I saw you mention this on Twitter and ran over to get it for my Nook! I haven’t read it yet, but I’m going to lend Nook to my mom today so she can read it. I didn’t realise it included a new plot: now I’m extra curious. :D

    (And like you, I’m not terribly attached to Doyle’s Holmes…I wonder how ‘real’ Holmesians react to this series. I know there’s no way I’d read a modern book using Jane Austen’s characters, lol.)

    • Teresa says:

      I can’t wait to hear what you think!

      I understand that Holmesians’ views vary, but many of them have embraced the books. I feel the same as you about Austen’s characters, though. I tried a few chapters of several sequels years ago, and was thoroughly put off.

  5. JoAnn says:

    Laurie R. King will be a speaker this season at the lecture series my book club attends. I’ve never read her. Should I start with The Beekeeper’s Apprentice?

    • Teresa says:

      I think starting from the beginning is the best way to go because it’s fun to see how the relationship starts and watch the characters develop. However, the Beekeeper’s Apprentice isn’t her best, and I’ve known several people who didn’t get hooked until the second book (A Monstrous Regiment of Women). Most of the books work okay as mysteries on their own, although there are a couple that should be read in sequence. (Don’t read Justice Hall unless you’ve read O Jerusalem, and don’t read God of the Hive without reading The Language of Bees.)

  6. Harriet says:

    I’ve never heard of these books but they do sound good. Thanks.

  7. Steph says:

    I didn’t know that there was a new book in the series out! Then again, I’m still only on book four for my first read-through, so I’m not exactly at a loss when it comes to new Mary Russell books to read! It is good to know that the series continues to be solid enjoyment, even so many books in; it’s so easy for these things to lose their steam! This post was a reminder to me that I need to revisit Russell and Holmes very soon… it’s been too long since I last went adventuring with them!

    • Teresa says:

      Yep! The next novel is coming in September, and I think there’ll be another next year. With every book, I’ve expected a drop in quality, but they’ve been remarkably consistent.

  8. Kathy says:

    I loved it! In fact I had to go back and read The Beekeeper’s Apprentice because I loved it so much. It think it flowed very well with the original story and I loved Sherlock forcing her cousin to enlist!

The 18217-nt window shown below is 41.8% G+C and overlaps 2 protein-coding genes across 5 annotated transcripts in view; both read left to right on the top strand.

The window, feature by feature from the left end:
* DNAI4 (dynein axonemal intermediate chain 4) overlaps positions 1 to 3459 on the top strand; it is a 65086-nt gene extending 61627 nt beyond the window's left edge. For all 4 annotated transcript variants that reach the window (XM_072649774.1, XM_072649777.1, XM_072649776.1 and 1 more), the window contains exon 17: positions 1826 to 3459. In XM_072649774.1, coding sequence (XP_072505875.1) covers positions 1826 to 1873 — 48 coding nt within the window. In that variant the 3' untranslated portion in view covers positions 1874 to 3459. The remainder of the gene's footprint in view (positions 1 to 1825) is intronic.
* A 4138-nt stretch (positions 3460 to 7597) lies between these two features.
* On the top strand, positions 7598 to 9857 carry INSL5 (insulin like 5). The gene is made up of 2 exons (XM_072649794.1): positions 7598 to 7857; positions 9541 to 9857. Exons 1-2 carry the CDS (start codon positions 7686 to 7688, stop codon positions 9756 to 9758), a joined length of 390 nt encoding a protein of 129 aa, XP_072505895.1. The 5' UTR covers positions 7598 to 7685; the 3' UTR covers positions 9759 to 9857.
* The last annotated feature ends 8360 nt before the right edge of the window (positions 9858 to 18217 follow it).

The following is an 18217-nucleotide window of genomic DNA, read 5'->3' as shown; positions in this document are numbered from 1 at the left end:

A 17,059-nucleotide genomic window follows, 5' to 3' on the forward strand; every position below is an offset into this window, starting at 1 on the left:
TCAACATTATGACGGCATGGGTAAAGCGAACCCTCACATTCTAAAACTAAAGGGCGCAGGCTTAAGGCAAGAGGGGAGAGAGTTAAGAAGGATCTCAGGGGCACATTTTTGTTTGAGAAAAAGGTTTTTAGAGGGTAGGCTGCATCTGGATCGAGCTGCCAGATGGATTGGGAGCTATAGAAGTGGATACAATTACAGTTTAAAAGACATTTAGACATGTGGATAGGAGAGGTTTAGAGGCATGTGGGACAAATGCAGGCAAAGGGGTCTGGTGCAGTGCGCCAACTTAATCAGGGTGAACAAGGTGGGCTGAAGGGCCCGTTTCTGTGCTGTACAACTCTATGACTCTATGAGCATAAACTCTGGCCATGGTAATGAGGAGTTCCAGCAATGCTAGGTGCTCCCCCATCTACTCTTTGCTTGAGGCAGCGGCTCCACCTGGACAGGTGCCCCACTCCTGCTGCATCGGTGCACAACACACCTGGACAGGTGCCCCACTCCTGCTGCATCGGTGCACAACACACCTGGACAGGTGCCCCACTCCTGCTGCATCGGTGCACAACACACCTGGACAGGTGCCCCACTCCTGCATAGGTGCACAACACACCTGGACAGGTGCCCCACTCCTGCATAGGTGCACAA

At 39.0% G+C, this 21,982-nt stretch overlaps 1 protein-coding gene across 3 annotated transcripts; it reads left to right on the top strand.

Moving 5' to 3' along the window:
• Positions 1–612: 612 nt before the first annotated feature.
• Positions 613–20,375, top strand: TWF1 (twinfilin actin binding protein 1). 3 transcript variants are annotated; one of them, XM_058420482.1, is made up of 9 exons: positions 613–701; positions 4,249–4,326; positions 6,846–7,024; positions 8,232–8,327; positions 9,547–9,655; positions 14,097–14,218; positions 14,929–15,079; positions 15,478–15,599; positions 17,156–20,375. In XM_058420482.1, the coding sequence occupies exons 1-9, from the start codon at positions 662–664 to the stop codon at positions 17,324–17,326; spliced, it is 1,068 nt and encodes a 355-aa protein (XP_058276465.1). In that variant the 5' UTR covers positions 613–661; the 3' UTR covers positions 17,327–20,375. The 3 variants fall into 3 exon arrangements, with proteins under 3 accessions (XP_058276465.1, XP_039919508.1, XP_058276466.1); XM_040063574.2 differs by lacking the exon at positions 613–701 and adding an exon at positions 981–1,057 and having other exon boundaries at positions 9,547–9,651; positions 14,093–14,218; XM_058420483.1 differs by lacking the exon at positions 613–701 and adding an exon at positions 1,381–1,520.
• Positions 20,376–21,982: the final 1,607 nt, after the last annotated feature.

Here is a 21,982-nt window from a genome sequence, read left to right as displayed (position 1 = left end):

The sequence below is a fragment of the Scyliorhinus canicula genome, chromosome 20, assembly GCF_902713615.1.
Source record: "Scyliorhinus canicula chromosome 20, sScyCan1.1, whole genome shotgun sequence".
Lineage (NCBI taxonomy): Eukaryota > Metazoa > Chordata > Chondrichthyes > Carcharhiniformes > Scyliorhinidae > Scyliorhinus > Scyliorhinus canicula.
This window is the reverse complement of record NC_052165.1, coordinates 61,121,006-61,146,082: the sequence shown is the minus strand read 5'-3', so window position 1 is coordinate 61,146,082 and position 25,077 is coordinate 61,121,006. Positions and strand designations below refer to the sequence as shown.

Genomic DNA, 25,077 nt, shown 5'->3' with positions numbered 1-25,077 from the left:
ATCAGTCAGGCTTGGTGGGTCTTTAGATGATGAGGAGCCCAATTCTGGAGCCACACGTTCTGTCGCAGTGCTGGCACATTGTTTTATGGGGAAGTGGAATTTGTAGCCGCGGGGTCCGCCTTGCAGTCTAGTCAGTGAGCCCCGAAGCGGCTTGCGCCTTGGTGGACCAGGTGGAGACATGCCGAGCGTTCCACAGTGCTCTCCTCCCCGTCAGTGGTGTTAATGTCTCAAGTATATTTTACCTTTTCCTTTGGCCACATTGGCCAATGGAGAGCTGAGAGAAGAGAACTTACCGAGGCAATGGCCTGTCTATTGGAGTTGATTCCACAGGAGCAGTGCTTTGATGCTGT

• Teresa says:

      Beekeeper’s Apprentice is one of the only ones I don’t own; otherwise, I would have gone back and at least skimmed, especially to see the bits about her aunt. I’m glad to hear that the two flowed well together–I suspected as much!

  9. Emily says:

    This was a pleasant little Mary Russell fix for me as well (I actually don’t have an e-reader and was compelled to read it on my partner’s old first-generation iPhone: something I NEVER would have thought I’d do!). The Pirate King chapters really piqued my interest; I’m looking forward to much Gilbert & Sullivan-based hilarity and intrigue. And lucky you, you got an advance copy, right? David & I are super attached to the audiobook experience of these, so I didn’t try for a print version, but we’re eagerly awaiting the September release date & the Laurie King reading in our area. :-)

    • Teresa says:

      I only skimmed the first chapter of Pirate King because I knew I’d get sucked in and have to read the whole thing (which I did receive just a few days ago). It looks like great fun, but I’m trying to wait until closer to the release date.

      I’m so hoping she comes to the DC area this year. The last two times she came here, I was in on holiday England, so I didn’t get to go. (Not that I’m complaining about my English holidays, but I’d be really annoyed if she doesn’t come here in a year when I’m not going to England!)

  10. sakura says:

    I’ve read the first 3 or 4 books in the series but it’s been a few years. I think the next one on my list is The Moor. I really enjoyed them and thought they were done really well considering she encroaching upon an industry with a million zealous fans!

    • Teresa says:

      I’m amazed at how many of the Holmes fans seem to embrace her. It’s quite an achievement.

      The Moor is not among my favorites. It’s the only one where I thought my lack of Holmes knowledge was a hindrance. (I’d read Hound of the Baskervilles years ago but forgotten almost everything about it, and The Moor is a sequel of sorts.) But after that is O Jerusalem, which is one of my very favorites, possibly in the top three (with Letter of Mary and God of the Hive).

  11. Kailana says:

    I really need to get back to the series. I read the first one last year, I believe, and haven’t moved on. There is just too many series nowadays and not enough time to get to everything!

    • Teresa says:

      I know exactly what you mean about too many series to follow. I’m trying to avoid starting new ones. This one, the Jackson Brodie books, and the Morland Dynasty are the only ones I’m following as they come out these days. Any others are low priorities.